On the eve of the announcement of Vainglory's new Team Franchise Program, we had the opportunity to speak with Kristian Segerstrale, COO and Executive Director at Super Evil Megacorp to discuss the development of the program and what it means for Vainglory esports going forward.
Has the decision to franchise Vainglory esports come as a result of observing the growing pains that other esports have run into?
We think of it as more of a natural evolution: continuing to work closely with the competitive teams that are already part of the ecosystem, growing our support of professional teams, working closely with our community to listen to feedback.
In esports terms it is still very early for Vainglory and we stand on the shoulder of Giants. So of course we are learning a lot from others. There are many philosophies out there and developers differ in many ways. Do they let 3rd parties self organize? Do they offer a support framework and mostly let 3rd parties handle it? Is there a singular partnership that drives the management of the league? Do they completely own and run the scene? We are still in the early stages so I am sure we will learn a lot along the way but our philosophy is to have a flexible, 3rd party empowered, yet supported ecosystem. Rather than attempting to emulate something uniform and fully regulated like the NFL, we are instead aiming to be something broader and more flexible, like soccer.
The decision for optional home teams seems to be taking a cue from Blizzard's Overwatch League. Was this done to play into existing plans that teams may have for that league?
No, it wasn’t inspired by Overwatch - although we are very intrigued to see how their experiment pans out. It’s not totally surprising if you look at professional sports around the world, to consider a regional angle.
We have a unique model of our own. What’s unique about Vainglory as compared to other esports is that players can set up LAN parties almost anywhere, so we’ve grown primarily through grassroot events and initiatives. We’ve had teams express interest in helping to grow the competitive communities in cities to which they’re tied and we absolutely wanted to build out a way to support those teams, without mandating it of others.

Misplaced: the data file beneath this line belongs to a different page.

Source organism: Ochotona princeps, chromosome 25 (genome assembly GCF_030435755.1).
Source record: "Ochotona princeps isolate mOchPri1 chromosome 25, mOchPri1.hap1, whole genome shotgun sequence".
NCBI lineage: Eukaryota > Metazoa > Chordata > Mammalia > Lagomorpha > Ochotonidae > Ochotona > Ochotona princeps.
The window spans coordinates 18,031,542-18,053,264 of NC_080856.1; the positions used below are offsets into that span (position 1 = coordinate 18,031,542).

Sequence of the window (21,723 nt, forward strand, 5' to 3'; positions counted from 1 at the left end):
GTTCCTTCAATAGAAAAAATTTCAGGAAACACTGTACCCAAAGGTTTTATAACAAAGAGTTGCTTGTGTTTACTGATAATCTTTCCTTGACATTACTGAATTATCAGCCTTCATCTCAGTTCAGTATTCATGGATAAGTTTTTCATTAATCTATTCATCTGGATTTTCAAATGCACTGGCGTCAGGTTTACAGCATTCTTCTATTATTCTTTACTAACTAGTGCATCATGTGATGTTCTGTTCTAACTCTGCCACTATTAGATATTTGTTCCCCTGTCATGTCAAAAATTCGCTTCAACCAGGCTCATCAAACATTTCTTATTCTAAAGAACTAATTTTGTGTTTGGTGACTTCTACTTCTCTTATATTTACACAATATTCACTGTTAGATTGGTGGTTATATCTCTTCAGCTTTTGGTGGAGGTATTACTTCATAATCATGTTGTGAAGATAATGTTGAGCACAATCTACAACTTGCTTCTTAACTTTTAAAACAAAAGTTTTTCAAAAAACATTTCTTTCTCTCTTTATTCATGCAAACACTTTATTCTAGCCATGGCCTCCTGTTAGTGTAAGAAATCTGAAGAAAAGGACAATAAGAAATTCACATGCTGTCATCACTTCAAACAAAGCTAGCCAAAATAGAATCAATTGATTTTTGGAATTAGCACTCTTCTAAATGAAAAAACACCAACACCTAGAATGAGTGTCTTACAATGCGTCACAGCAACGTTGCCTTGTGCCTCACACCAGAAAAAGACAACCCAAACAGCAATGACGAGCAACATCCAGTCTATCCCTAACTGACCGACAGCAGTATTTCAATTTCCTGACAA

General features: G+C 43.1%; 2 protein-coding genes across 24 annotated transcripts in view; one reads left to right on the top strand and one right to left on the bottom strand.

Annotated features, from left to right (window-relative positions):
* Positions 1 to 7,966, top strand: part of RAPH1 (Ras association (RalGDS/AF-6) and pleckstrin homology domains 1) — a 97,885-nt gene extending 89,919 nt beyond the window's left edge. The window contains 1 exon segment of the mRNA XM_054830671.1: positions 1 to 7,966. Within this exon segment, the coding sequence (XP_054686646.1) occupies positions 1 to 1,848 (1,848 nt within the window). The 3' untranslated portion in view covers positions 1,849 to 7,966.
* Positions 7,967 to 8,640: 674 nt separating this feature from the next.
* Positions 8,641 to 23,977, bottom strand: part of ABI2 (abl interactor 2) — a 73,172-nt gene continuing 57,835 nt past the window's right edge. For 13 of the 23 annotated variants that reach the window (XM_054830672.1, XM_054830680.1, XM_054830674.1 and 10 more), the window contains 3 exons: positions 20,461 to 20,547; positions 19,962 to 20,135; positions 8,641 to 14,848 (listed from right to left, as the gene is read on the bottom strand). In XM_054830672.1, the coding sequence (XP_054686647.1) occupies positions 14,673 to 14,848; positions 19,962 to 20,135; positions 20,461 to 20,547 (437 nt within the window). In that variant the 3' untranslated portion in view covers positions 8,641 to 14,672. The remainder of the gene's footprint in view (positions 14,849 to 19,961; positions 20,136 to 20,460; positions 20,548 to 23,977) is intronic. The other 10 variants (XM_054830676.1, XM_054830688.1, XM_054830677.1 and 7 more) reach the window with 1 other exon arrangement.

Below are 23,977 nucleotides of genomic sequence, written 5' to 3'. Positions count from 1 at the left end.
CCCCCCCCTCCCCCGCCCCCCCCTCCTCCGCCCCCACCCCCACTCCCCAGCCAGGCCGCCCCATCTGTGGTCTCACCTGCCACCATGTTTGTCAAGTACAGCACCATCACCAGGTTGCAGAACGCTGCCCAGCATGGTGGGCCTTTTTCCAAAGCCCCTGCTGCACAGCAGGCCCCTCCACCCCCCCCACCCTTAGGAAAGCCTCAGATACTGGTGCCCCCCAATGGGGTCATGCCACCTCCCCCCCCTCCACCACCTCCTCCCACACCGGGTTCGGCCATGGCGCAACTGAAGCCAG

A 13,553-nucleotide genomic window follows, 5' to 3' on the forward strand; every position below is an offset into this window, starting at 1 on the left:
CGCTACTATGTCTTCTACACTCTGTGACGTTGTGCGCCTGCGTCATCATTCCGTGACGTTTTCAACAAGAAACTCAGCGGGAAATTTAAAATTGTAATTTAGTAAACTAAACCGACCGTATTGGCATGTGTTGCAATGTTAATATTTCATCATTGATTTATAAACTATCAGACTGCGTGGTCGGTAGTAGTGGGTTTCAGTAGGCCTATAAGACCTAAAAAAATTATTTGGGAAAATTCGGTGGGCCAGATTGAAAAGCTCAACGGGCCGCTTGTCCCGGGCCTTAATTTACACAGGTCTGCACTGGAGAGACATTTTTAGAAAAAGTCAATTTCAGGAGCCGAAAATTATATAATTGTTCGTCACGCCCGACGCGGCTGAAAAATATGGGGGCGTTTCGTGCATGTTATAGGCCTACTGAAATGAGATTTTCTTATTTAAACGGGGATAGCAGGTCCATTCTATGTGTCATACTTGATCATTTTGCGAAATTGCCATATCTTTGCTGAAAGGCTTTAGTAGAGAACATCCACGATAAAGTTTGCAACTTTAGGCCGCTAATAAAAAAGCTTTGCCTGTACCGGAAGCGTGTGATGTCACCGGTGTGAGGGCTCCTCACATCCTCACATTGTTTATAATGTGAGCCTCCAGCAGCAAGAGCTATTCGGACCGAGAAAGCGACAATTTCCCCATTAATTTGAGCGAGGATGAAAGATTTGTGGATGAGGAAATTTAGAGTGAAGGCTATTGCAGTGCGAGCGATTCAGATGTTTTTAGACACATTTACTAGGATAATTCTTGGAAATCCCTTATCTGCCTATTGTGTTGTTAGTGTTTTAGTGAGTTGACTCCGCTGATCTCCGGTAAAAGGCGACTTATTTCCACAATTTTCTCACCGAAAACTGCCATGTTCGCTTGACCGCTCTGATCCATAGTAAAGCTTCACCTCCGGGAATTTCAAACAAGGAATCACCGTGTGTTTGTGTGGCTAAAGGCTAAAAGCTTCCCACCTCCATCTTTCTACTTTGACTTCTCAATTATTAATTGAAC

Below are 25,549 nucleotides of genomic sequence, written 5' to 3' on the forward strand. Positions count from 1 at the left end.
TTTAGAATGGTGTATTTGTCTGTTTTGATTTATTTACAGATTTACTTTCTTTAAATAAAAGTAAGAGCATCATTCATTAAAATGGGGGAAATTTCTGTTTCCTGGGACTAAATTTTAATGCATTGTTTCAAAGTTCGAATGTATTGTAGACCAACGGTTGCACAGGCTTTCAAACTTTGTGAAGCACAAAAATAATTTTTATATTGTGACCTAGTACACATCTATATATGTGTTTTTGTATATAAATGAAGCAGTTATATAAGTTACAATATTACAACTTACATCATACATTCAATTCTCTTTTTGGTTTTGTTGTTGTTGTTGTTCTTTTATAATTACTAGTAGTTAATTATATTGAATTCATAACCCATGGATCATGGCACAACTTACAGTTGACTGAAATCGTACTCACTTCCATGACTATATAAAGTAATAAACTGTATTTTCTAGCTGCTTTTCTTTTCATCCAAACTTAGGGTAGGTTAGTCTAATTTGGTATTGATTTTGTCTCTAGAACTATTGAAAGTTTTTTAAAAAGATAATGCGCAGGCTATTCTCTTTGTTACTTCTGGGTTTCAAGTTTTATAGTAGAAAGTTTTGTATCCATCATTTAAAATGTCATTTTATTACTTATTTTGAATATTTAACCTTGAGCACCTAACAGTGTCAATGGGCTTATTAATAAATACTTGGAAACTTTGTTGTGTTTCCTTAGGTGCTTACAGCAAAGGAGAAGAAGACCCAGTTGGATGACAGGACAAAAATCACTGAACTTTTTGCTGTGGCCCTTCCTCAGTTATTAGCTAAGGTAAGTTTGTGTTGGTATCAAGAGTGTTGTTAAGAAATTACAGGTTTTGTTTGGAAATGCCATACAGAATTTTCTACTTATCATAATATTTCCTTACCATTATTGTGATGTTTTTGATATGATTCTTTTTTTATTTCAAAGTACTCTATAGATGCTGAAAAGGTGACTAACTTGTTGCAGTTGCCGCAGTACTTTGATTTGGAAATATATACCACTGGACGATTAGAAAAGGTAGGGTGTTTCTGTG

We are bringing city-based support (but not requiring it) to develop deeper roots into the community and surface more great players and cultivate home pride, without requiring teams be tied to locations. It is an experimental way to connect our local player communities with nearby teams - we will see how it catches on.
If teams are not guaranteed a slot in top competition, when a franchised team underperforms, are they still entitled to the benefits of being a franchise holder? If yes, does a newer (potentially more successful) team get access to the same rights as a franchise holder?
With this program, we’re opening up eight franchise slots to teams that are invested in Vainglory and want to work with us to grow the overall ecosystem. We will share esports revenue in exchange for teams acting as good ambassadors for the game. We do ask that teams remain competitive in the esports scene but that does not mean that they need to be competitive at the top level. Our objective is to encourage Vainglory’s growth, which will benefit everyone.
So yes, a franchise team can temporarily underperform without any consequences and new teams can absolutely qualify into the top level competition without holding a franchise. The only benefit a franchise holder has is a share in the long term Vainglory esports revenue.
Why is now the right time for Vainglory to move to a franchise model?
Just over a year ago, we hosted our first live esports event. Since that time, we’ve grown very quickly with approximately 2 million views for the Summer Season Championships. This weekend we are hosting our first Worlds Championship at the Chinese Theater in Los Angeles.
What we’re doing with the franchise program is taking the next natural step in nurturing our competitive ecosystem. We already work very closely with teams to build out Vainglory esports organically, so this next step will ensure that we grow a healthy ecosystem as the competitive scene grows. It is still very early for Vainglory across the board but we feel this program is a good way to lay the foundations for the future and learn to work with the biggest organizations in the world to build a sustainable ecosystem together.
What's been the biggest challenge in getting teams to compete in Vainglory, which due to its control scheme, is different than other existing esports?
We are very happy about our progress in getting teams to compete. We have Vainglory first teams like Gankstars, we have big brand teams like TSM setting up a Vainglory house.
The challenge is actually not controls at all. We worked hard on those throughout product development and seasoned vainglory players are just as accurate with arguably higher actions per minute than even PC controls.
The main challenge is - like with anything new - cultural. Competitive multiplayer gaming is a new phenomenon on mobile - just like it was on PC 15 years ago.
In fact, we grew up as PC players ourselves and with Vainglory we want to create the same feelings we felt - highs and lows, the anticipation and excitement - for players on touch devices. And now it is happening. We are very pleased with the momentum on a platform new to esports.
With over 3 billion touchscreen devices in the world compared to 700-800M gaming PCs, we see a huge potential for esports growth in the touchscreen generation.